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Association for NeuroPsychoEconomics/American Psychological Association


We conduct two incentivized random-assignment experiments to investigate whether overconfidence is impacted by (1) incidental mild positive affect, or (2) incidental mild negative affects-anger, fear, and sadness. We measure overconfidence using overestimation of past quiz-performance and overestimation of past quiz-performance compared to peers. The results of the first experiment indicate that the effect of positive affect on both measures of overconfidence is positive and significant for male subjects. While mood-inducement is equally successful for female subjects, their overconfidence is unaffected by positive affect. These positive-affect results are robust to various specification checks. In the second experiment, we find consistent evidence of neither anger, fear, nor sadness's effect on overconfidence; the lack of a result is attributable either to a genuine lack of relationship between these affects and overconfidence or to confounded mood-inducements. The effect of positive affect on overconfidence may help explain the relationship between mood and speculative bubbles and between mood and trading volume. Further, our results have implications for the effect of happiness on overconfidence and the role of emotions in economic decision-making, in general. Finally, we examine the neural evidence supported by our data.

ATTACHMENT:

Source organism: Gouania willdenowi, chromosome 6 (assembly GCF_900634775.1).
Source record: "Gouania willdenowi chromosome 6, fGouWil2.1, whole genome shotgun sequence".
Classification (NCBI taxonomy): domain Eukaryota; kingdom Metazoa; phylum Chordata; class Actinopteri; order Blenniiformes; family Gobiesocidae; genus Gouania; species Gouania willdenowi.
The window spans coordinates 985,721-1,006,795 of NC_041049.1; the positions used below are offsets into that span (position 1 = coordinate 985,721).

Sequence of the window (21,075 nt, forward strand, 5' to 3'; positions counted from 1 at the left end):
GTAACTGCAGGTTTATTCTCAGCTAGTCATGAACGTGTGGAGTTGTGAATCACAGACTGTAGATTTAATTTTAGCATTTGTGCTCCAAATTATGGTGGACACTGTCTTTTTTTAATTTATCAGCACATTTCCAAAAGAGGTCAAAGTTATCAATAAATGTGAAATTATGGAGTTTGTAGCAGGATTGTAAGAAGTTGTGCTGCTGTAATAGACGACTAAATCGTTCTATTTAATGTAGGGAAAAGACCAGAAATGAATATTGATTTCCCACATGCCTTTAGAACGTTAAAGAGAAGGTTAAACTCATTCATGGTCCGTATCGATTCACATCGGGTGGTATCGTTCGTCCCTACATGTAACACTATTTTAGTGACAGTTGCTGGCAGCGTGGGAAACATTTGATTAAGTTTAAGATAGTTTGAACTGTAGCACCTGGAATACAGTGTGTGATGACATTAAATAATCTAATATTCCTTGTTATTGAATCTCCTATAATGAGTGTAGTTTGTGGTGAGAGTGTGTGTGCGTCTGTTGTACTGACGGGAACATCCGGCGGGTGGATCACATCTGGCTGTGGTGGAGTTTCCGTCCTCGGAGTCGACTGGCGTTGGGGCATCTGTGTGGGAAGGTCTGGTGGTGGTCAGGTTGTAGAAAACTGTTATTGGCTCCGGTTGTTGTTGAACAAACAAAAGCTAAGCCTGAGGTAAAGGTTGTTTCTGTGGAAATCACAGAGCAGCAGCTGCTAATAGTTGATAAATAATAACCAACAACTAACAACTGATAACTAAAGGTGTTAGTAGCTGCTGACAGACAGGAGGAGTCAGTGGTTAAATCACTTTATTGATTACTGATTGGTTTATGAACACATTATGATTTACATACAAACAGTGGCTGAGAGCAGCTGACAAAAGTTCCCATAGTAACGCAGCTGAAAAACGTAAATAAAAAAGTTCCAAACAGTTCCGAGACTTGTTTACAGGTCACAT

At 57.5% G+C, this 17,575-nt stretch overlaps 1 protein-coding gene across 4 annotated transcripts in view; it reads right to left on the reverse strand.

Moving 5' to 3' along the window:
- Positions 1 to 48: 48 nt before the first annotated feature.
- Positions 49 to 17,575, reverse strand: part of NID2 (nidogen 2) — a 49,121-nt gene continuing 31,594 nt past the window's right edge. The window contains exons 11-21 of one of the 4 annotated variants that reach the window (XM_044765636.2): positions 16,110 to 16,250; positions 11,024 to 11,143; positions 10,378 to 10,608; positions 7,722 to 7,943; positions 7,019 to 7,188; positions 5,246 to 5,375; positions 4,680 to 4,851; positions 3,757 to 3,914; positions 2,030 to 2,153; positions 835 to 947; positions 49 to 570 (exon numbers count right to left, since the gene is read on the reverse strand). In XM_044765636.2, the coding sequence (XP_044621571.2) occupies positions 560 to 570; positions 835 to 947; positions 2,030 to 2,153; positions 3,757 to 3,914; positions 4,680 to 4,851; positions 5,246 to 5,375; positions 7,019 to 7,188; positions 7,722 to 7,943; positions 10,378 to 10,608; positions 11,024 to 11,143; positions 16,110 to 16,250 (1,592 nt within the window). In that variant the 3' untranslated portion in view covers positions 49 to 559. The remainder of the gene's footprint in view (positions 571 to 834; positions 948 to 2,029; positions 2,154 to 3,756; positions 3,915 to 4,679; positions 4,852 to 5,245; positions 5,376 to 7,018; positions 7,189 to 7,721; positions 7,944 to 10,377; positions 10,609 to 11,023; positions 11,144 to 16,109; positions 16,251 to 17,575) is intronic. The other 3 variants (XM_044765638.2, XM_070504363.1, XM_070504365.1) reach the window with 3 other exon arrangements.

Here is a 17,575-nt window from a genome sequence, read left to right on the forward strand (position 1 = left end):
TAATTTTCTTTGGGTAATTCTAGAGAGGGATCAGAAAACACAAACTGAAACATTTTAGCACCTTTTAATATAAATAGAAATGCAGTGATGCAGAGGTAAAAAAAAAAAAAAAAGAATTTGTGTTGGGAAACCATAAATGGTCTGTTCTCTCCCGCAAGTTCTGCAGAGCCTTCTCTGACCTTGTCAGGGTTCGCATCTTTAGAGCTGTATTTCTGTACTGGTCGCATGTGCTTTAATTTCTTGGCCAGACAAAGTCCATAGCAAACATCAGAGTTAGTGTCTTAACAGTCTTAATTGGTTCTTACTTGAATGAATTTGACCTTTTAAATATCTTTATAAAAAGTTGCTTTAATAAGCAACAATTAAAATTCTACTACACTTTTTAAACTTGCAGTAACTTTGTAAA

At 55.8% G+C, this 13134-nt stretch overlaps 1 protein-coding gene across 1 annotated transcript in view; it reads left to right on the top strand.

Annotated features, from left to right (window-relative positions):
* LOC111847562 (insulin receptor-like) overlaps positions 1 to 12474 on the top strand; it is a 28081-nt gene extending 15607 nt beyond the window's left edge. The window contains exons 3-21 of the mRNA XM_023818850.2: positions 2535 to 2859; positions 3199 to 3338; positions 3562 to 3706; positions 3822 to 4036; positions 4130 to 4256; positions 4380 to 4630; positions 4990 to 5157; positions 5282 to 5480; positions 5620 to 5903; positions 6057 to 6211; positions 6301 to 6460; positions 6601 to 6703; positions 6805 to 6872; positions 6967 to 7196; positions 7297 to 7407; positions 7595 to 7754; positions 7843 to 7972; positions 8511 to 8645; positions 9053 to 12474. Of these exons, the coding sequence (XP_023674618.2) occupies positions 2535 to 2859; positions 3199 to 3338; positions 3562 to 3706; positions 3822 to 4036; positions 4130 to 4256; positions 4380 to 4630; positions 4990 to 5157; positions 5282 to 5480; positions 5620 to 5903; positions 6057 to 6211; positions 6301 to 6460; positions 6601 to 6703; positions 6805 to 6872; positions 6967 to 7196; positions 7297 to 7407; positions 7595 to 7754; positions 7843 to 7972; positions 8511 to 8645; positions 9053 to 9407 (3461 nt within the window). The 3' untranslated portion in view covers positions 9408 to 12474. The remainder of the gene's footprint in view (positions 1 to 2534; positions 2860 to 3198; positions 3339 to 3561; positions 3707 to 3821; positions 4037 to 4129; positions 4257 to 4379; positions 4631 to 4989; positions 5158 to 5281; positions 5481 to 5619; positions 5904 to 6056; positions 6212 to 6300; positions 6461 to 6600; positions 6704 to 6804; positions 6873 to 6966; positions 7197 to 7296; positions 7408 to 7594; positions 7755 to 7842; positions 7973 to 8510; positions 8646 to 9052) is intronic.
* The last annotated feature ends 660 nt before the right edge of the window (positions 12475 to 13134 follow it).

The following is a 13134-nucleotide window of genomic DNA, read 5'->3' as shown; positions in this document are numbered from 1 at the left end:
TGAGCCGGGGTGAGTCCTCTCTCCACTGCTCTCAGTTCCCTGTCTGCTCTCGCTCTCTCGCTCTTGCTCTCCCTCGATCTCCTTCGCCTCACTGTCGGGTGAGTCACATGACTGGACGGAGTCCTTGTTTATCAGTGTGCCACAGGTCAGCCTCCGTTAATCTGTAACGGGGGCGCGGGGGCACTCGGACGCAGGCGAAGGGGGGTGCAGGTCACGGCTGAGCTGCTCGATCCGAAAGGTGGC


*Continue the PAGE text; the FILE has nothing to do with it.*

Copyright © 2014 by American Psychological Association. This article may not exactly replicate the final version published in the APA journal. It is not the copy of record.

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